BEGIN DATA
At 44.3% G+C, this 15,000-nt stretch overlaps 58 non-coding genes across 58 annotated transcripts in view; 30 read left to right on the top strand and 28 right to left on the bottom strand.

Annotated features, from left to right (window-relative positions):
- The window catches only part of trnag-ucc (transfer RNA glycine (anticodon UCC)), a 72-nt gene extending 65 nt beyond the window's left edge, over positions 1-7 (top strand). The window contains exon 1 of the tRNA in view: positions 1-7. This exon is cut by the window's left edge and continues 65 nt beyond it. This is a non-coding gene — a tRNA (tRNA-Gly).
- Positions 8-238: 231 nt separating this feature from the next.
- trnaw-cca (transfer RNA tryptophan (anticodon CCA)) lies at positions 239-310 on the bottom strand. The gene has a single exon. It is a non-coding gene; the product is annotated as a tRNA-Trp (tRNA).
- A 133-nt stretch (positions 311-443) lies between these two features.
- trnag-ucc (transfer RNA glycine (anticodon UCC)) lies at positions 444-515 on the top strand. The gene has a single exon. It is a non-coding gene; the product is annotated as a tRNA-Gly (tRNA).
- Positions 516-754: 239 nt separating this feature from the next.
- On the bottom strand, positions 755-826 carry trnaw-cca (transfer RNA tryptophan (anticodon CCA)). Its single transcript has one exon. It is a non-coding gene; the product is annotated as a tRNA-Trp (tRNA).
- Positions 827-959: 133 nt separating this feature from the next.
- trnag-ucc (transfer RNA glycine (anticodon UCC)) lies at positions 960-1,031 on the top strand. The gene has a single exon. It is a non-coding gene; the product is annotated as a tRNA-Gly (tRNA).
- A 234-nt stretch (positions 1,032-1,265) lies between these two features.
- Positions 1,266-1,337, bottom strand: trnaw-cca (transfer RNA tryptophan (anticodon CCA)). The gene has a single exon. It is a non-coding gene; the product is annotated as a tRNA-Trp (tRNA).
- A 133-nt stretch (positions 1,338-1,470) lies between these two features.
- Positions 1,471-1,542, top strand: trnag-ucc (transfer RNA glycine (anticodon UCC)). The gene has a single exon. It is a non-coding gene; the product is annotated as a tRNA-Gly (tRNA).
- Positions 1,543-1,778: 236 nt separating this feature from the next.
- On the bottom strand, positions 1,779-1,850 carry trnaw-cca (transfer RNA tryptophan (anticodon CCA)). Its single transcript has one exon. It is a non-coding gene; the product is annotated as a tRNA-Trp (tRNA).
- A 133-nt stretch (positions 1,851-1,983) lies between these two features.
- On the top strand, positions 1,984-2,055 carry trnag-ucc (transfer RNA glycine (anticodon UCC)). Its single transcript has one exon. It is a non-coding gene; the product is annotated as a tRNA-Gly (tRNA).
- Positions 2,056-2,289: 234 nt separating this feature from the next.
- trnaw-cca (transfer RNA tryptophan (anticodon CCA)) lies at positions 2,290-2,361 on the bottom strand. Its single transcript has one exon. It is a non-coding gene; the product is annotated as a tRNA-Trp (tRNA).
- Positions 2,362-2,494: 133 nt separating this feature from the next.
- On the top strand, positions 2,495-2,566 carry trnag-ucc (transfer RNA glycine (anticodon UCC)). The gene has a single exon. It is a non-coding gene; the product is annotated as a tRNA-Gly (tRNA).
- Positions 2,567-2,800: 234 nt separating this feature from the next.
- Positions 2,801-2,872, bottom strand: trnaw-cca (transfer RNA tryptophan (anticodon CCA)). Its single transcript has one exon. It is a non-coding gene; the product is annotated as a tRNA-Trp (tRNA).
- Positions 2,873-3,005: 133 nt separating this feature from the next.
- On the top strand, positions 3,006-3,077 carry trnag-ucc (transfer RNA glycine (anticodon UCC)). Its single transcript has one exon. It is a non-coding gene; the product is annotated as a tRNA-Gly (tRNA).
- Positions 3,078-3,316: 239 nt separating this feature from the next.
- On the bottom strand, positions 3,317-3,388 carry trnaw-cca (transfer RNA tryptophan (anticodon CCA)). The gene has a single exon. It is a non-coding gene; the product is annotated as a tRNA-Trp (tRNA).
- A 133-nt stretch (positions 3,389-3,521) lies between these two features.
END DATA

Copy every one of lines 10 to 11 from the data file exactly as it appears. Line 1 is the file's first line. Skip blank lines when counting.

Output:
- Positions 827-959: 133 nt separating this feature from the next.
- trnag-ucc (transfer RNA glycine (anticodon UCC)) lies at positions 960-1,031 on the top strand. The gene has a single exon. It is a non-coding gene; the product is annotated as a tRNA-Gly (tRNA).